remembering martin luther king

If you ever feel bad about yourself just remember

Einstein: dead
Abraham Lincoln: dead
Martin Luther King Jr: dead
Mark Zuckerberg: dead
Marco Polo: dead
Tubba Blubba: dead
Pringles Can Dude: dead
Steve: dead
Rikki-Tikki-Tavi: dead
Raiden: dead
The person who invented Chiclets: dead
Zoltar: dead

You: not dead yet

Get out there. Breathe in some fresh air. Drink six gallons of water per day. Ride a ferret like a dumb tiny horse. Release a thousand mice with glitter bombs strapped to them into a retirement home. Do a sick kickflip up to heaven and punch St. Peter in the dick. Call your grandparents. Test a Czechoslovakian dildo. Crab walk into the ocean and scream. Set fire to your friend’s car and drive it into a funeral procession while blasting My Chemical Romance (not Helena, that’s too cliche). Start a war with nerds. Hire a cat impersonator. Fight a ghost.

Don’t let anyone tell you what you can or can’t do.

Be everything you want to be.

Never give up.

January 17, 1961: Congo independence leader Patrice Lumumba executed following a military coup supported by U.S. and Belgian imperialism.

“As we commemorate the life of Dr. Martin Luther King Jr., take a moment to remember another freedom fighter who perished in the struggle for liberation. Patrice Lumumba, the first legally elected prime minister of the Democratic Republic of the Congo (DRC), was assassinated 52 years ago today, on 17 January, 1961." 

Via Richard Reilly

Representative John Lewis remembers when he first met Martin Luther King, Jr. during a discussion this summer with artist Danny Lyon. Lewis and Lyon first met in the 1960s, when Lewis was serving as chairman of the Student Nonviolent Coordinating Committee and Lyon was a principal photographer of the Southern Civil Rights Movement and a staff member of SNCC. Watch more.


August 28th 1963: March on Washington

On this day in 1963, the March on Washington for Jobs and Freedom took place. The march was a key moment of the Civil Rights Movement, and a triumph for the nonviolence philosophy which underpinned the movement. The march is best remembered for Martin Luther King Jr.’s famous ‘I Have a Dream’ speech, given in front of the Lincoln Memorial, which extolled King’s vision of an America free of racial discrimination. Other speakers included chairman of the Student Nonviolent Coordinating Committee John Lewis and veteran civil rights leader A. Philip Randolph. When politicians in Washington heard about the march many, including President John F. Kennedy, feared that there would be violence and rioting. The peaceful gathering of over 250,000 supporters of civil rights, with many whites in attendance as well as African-Americans, highlighted issues of racial discrimination and unequal housing and employment. The demonstration in the nation’s capital, and King’s speech in particular, spurred America into action and paved the way for the landmark 1964 Civil Rights Act and 1965 Voting Rights Act, vital tools in the fight for racial equality.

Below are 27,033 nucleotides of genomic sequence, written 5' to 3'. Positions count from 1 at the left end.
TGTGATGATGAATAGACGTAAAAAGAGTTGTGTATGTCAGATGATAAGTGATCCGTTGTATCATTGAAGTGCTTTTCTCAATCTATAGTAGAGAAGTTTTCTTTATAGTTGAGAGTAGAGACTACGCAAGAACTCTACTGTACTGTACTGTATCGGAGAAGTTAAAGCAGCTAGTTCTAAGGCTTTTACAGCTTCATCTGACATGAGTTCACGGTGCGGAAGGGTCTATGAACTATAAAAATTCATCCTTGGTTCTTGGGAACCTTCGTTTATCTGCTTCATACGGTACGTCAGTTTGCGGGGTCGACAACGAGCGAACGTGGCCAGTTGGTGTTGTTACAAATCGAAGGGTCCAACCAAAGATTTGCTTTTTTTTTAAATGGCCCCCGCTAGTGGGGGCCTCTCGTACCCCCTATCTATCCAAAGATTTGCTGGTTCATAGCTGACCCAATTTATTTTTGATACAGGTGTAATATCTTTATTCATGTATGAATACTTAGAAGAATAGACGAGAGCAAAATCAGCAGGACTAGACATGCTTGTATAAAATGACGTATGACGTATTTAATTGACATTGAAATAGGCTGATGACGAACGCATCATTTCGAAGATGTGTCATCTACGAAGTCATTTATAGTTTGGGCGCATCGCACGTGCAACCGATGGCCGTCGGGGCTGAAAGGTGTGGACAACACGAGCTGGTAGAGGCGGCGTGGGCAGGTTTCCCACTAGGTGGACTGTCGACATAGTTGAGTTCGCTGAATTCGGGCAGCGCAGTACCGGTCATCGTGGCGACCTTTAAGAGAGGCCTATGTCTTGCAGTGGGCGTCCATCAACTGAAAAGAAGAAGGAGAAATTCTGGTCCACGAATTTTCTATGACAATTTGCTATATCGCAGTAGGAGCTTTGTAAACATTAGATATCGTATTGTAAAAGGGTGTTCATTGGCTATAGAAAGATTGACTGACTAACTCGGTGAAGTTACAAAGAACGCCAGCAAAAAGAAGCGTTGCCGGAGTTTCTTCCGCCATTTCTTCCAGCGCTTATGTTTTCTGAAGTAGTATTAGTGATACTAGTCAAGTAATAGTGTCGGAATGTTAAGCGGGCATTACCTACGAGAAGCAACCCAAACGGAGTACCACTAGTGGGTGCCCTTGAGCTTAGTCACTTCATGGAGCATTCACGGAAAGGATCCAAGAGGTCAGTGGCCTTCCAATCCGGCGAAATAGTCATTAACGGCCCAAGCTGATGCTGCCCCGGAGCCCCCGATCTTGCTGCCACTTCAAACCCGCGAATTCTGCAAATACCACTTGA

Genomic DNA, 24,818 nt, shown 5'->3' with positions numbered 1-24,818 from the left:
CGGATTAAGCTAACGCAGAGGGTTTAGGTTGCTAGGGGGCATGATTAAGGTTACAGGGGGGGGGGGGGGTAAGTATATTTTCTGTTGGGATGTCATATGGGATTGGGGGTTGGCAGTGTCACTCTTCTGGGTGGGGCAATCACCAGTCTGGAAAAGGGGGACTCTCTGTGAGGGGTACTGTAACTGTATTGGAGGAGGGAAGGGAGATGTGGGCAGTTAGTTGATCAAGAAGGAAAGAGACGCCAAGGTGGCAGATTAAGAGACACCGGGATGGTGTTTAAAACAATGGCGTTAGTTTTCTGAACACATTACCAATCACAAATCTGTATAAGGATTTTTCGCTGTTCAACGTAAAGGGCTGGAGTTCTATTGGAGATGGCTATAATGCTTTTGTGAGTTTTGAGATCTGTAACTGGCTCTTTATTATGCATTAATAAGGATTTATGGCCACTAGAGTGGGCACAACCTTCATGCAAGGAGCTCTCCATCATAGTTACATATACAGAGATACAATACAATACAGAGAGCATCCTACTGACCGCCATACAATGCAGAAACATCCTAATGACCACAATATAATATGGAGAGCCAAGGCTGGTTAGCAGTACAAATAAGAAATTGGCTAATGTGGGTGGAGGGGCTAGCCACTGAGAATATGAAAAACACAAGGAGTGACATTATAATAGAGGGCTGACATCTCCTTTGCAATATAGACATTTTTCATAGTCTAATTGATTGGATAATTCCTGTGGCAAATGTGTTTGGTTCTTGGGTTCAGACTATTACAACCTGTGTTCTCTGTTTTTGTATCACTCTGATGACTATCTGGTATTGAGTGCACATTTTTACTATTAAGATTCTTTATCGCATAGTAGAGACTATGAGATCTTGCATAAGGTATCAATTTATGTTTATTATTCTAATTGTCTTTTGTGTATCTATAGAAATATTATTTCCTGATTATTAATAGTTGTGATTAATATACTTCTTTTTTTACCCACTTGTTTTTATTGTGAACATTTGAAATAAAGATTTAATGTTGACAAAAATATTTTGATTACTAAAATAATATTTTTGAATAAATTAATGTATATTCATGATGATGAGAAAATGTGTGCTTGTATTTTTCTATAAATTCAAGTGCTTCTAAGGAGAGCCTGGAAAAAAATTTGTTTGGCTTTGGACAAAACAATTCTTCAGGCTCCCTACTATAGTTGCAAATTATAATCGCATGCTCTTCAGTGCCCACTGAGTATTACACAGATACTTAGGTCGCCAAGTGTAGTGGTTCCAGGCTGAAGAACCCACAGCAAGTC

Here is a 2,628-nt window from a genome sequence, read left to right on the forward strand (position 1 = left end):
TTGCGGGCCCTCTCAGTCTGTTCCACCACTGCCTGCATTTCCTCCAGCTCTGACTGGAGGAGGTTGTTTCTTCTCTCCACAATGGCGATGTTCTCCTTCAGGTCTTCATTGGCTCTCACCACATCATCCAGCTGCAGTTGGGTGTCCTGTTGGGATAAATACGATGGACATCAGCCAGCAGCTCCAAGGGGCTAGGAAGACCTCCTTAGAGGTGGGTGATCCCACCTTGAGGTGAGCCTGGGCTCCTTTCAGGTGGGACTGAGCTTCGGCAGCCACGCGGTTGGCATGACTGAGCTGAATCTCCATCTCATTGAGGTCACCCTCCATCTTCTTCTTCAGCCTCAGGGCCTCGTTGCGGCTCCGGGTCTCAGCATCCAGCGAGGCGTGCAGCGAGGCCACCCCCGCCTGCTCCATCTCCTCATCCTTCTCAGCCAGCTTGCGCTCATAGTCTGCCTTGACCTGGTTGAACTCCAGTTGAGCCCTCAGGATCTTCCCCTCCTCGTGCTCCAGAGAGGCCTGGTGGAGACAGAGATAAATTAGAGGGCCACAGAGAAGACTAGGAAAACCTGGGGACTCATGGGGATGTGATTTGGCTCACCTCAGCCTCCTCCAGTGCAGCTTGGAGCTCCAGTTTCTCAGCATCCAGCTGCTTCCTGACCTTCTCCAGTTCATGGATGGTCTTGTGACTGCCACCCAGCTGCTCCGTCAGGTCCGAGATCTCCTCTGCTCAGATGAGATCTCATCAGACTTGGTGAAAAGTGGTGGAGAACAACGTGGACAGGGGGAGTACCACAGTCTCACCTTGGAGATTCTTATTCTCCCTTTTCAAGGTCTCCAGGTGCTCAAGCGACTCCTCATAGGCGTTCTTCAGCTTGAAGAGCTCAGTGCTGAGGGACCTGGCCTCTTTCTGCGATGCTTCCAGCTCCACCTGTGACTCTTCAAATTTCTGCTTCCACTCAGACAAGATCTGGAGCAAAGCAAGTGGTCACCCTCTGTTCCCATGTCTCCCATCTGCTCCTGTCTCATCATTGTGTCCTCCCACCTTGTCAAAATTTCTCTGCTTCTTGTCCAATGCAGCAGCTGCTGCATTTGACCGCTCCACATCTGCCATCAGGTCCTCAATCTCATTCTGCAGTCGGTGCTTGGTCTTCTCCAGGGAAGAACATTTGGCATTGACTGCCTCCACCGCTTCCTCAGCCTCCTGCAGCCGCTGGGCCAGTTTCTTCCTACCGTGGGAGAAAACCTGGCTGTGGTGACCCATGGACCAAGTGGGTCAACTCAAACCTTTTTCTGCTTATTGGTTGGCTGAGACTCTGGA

“I have a dream that one day this nation will rise up and live out the true meaning of its creed. ‘We hold these truths to be self-evident, that all men are created equal’…
I have a dream that my four little children will one day live in a nation where they will not be judged by the color of their skin but by the content of their character.”

Can we just STOP with the “Martin Luther King, Jr., Didn’t Riot But He Changed the World” Thing?

First, MLK was relentlessly investigated by law enforcement authorities on suspicion of being a Communist. His supporters were abused and murdered by both civilians and law enforcement over the years. The FBI spent vastly more resources trying to demonstrate that he was causing riots as a paid agent of Soviet Communism than they ever spent investigating the endless murder threats to his life. And, of course, the FBI mounted multiple sting and other investigations to expose and exploit his all too human flaws, particularly his cheating on his wife. His life is hardly a good model of police-citizen relations.

Second, King faced endless, brutal criticism for the peaceful protests he led. Lots and lots of (mostly) white people insisted that now was not the time to protest, that social and political change would best happen at its own pace, over a long period. Heck, has anyone actually read “Letter from Birmingham Jail”? The whole thing is a response to a letter published in the Birmingham paper in which white ministers asked why an “outsider” like King would come to Birmingham to lead protests, leading to his famous response “I am in Birmingham because injustice is here.” There is never a convenient time for protest, or an acceptable way to demand change from majorities that like things the way they are. Martin Luther King may be an American saint now. But he wasn’t when he was alive. Let’s not kid ourselves.

Third, is it now required that we all be Martin Luther King? Is it required that we all have the patience to endure endless harassment and violence in order to be “worthy” to protest? Do remember that King himself had largely abandoned the philosophy of nonviolence at the time of his assassination. For example, he was only in Memphis in April 1968 supporting a direct action strike by sanitation workers in the city, an action LOTS of people would have called violently disruptive to the health of the community. His movement only seems beatific in retrospect, through the lens of the rioting and social chaos that ensued his marginalization in the later 1960s and 1970s.  There are no perfect protestors even when there is much to protest.